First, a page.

Livability and Church Planting
For the last number of years I've attempted to point out in various venues and mediums of the correlation between livability and church planting. Meaning, neighborhoods and cities that rank high in livability are also the same locations on the receiving end of an explosion of church planting activities. This is not a value statement to talk about the rightness or wrongness of this reality, but it does bring up something related in terms of places in need of church planting and community / economic development.
There are similarities between the lack of church planting in places low on the livability scale and the lack of new businesses starting or relocating to these sample places. As to why, we ask questions.
The answer to these two questions are in the sense the same:
- Why don't church planters want to plant churches in unlivable communities?
- Why don't businesses or executives want to relocate or start businesses in unlivable communities?
The answer in a lot of ways has to do with quality-of-life issues (education, health care, climate, recreation, etc.) as well as amenities and aesthetics. In the chapter "A Framework for Community and Economic Development" authors Rhonda Phillips and Robert Pittman point out, "... in the final process after as many factors as possible have been quantified, these intangibles [amenities, aesthetics] often determine the outcome. Most company executives prefer to live in desirable communities with good arts, cultural amenities, recreational facilities and opportunities, low crime, and a neighborly, cordial atmosphere" (p.14).
And so do church planters ...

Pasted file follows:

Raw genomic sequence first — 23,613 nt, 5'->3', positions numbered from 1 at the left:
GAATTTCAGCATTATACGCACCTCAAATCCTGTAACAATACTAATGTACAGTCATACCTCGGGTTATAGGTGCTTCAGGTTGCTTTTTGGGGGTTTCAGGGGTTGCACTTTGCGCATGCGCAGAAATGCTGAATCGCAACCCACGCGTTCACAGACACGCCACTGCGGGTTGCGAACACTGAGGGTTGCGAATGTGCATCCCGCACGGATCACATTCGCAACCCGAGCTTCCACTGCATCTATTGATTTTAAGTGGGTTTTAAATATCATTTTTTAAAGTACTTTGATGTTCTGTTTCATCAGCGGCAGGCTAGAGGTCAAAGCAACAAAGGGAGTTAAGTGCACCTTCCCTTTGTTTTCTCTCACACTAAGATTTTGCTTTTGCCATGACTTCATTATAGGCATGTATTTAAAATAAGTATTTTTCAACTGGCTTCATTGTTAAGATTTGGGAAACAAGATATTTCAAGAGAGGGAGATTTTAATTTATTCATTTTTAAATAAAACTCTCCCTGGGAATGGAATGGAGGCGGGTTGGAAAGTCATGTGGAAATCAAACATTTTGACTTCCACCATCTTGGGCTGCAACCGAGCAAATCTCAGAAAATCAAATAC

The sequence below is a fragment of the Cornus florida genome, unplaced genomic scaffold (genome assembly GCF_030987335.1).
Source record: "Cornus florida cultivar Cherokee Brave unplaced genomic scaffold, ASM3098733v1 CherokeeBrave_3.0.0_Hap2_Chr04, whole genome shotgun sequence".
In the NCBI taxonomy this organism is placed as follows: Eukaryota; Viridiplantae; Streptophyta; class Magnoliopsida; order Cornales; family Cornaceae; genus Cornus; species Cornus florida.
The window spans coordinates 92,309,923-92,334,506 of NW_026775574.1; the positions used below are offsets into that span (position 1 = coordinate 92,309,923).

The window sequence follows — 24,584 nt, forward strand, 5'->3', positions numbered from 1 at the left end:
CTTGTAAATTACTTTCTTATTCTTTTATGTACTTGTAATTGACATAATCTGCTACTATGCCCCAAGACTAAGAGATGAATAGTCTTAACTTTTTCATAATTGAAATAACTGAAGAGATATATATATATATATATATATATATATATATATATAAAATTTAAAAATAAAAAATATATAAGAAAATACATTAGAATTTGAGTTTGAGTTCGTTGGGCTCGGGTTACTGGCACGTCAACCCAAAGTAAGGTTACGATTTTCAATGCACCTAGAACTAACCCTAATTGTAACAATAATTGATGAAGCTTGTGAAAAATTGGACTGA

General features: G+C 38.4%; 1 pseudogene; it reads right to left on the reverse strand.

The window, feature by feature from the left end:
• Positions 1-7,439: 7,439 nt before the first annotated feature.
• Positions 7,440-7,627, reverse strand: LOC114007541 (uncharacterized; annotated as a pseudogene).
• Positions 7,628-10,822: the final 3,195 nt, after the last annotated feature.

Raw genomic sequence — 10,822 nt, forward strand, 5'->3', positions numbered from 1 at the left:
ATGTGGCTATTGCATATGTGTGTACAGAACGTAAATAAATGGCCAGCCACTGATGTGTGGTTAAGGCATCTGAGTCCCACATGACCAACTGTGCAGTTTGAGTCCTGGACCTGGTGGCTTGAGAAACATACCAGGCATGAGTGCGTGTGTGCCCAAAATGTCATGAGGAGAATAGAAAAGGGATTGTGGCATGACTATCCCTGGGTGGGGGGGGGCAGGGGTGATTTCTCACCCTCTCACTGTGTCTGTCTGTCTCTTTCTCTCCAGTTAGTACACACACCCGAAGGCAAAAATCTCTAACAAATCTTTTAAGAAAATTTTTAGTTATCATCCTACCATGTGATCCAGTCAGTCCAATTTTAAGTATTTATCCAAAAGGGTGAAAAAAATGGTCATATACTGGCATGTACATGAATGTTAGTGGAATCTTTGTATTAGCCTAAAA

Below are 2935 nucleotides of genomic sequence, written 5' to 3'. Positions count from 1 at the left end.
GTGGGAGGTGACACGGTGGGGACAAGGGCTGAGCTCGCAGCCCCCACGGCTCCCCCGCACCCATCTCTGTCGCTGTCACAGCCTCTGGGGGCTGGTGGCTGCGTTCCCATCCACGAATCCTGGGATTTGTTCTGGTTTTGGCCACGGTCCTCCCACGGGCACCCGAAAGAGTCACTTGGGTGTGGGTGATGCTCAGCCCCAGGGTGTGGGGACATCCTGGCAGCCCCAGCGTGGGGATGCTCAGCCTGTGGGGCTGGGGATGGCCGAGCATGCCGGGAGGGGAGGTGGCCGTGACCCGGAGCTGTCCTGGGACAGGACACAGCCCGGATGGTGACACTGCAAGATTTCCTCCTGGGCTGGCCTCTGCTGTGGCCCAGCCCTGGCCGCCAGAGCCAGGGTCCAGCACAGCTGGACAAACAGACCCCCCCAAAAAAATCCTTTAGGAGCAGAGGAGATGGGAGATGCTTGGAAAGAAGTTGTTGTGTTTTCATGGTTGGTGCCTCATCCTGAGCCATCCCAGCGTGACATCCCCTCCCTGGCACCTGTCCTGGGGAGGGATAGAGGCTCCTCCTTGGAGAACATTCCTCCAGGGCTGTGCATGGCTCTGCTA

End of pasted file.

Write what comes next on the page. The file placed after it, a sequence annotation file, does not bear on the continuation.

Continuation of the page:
So where does that leave us? What does this mean for Intrepid? In many ways it makes the challenges even greater. If the challenge before us has to do with the reason why new churches and new businesses don't or won't start in communities lower on the livability scale it means that possibly one of the first tasks at hand is to actually improve livability. Phillips and Pittman point out, "Aesthetics and the ability of a community to provide a high quality of life are increasingly important in investment decisions" (Ibid.).
Isn't ultimately what combining church planting with community / economic development about? Increasing a community's livability? YES. And to do so we believe that while we plant churches, share the gospel, and disciple people towards maturity that we also need to be launching new businesses, organizing neighbors, getting involved on the grassroots and city level, participating in tactical urbanism design interventions and so much more.
If livability is the key to unlock the growth of a community and improves the lives of those who live there then shouldn't we also be about that as well? And to do so maybe we need to start with aesthetics and amenities ...